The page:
350 is the most important number in the world, though no one knew it
even mattered until about two years ago. In January of 2008, our
foremost climatologist, Jim Hansen, and his team at NASA published a
paper setting the boundary condition for the planet: any amount of
carbon in the atmosphere greater than 350 parts per million was not
compatible with a planet "similar to the one on which civilization
developed and to which life on earth is adapted."

That's tough news, because the atmosphere already holds 390 ppm c02, and it's going up two parts per million per year. Translation: we're
like the guy who goes to the doctor and learns that his cholesterol is
already much too high.

We took it as our rallying cry for organizing the planet. Not an
obvious choice, since 350 is a won scientific data point, but it has
made global movement-building easier because Arabic numerals cross
language boundaries. And indeed, in October of 2009, we managed to
stage what CNN called 'the most widespread day of action in the
planet's history,' with 5200 simultaneous demonstrations in 181
countries. [See some of the photographs taken across the world]

That was enough to persuade 117 of those nations to sign on
to a 350 target--but they were the wrong 117 nations, the poorest and
most vulnerable ones. So our work continues--on 10/10/10 (October 10) we're organizing a Global Work Party on the same kind of massive
scale. All over the world, people will be digging community gardens,
putting up solar panels, laying out bike paths, and on and on. Not
because we think we can solve climate change one solar panel at a
time--we can't; it requires national and international legislation.
But we want to send a pointed political message to our leaders: We're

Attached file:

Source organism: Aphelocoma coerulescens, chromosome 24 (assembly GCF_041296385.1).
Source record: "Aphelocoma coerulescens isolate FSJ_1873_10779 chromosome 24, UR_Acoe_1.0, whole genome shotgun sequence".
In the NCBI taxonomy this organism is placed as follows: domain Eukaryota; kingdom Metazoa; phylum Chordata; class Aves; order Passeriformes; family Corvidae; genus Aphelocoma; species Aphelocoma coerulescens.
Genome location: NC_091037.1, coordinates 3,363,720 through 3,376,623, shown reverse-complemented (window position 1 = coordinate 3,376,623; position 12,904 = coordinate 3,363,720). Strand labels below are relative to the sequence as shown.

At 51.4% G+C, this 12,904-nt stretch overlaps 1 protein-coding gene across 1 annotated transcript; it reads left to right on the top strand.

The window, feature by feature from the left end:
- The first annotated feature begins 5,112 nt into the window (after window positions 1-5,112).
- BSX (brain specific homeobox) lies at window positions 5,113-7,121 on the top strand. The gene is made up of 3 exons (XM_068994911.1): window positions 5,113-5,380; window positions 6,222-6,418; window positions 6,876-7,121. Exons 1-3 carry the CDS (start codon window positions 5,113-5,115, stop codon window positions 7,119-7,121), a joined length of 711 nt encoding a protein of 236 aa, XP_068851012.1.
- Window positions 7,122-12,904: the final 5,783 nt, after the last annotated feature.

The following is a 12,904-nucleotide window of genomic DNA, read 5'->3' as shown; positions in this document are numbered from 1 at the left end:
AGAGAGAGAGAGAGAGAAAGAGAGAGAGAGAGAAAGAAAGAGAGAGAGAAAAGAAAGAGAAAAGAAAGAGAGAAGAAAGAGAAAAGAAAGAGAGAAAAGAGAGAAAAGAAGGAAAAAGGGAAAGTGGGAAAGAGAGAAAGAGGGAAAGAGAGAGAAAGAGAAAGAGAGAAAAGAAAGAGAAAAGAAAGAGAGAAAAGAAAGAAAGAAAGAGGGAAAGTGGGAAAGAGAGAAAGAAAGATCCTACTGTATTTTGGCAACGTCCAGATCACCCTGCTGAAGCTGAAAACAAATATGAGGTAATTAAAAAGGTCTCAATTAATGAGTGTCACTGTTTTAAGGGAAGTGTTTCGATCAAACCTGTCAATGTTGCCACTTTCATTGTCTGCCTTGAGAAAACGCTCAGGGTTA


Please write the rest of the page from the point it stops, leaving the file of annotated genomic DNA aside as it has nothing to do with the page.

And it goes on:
getting to work, what about you? If I can climb up on the roof of the
school and hammer in a solar panel, I expect you to climb to the floor
of the Senate and hammer out some legislation. Now.

Next Page  1  |  2

(Note: You can view every article as one long page if you sign up as an Advocate Member, or higher).

Rate It | View Ratings

Joan Brunwasser Social Media Pages: Facebook page url on login Profile not filled in       Twitter page url on login Profile not filled in       Linkedin page url on login Profile not filled in       Instagram page url on login Profile not filled in

Joan Brunwasser is a co-founder of Citizens for Election Reform (CER) which since 2005 existed for the sole purpose of raising the public awareness of the critical need for election reform. Our goal: to restore fair, accurate, transparent, secure elections where votes are cast in private and counted in public. Because the problems with electronic (computerized) voting systems include a lack of (more...)

Go To Commenting
The views expressed herein are the sole responsibility of the author and do not necessarily reflect those of this website or its editors.
Follow Me on Twitter     Writers Guidelines

Contact AuthorContact Author Contact EditorContact Editor Author PageView Authors' Articles
Support OpEdNews

OpEdNews depends upon can't survive without your help.

If you value this article and the work of OpEdNews, please either Donate or Purchase a premium membership.

If you've enjoyed this, sign up for our daily or weekly newsletter to get lots of great progressive content.
Daily Weekly     OpEd News Newsletter
   (Opens new browser window)

Most Popular Articles by this Author:     (View All Most Popular Articles by this Author)

Interview with Dr. Margaret Flowers, Arrested Tuesday at Senate Roundtable on Health Care

Renowned Stanford Psychologist Carol Dweck on "Mindset: The New Psychology of Success"

Howard Zinn on "The People Speak," the Supreme Court and Haiti

Snopes confirms danger of Straight Ticket Voting (STV)

Fed Up With Corporate Tax Dodgers? Check Out!

Literary Agent Shares Trade Secrets With New Writers

To View Comments or Join the Conversation:

Tell A Friend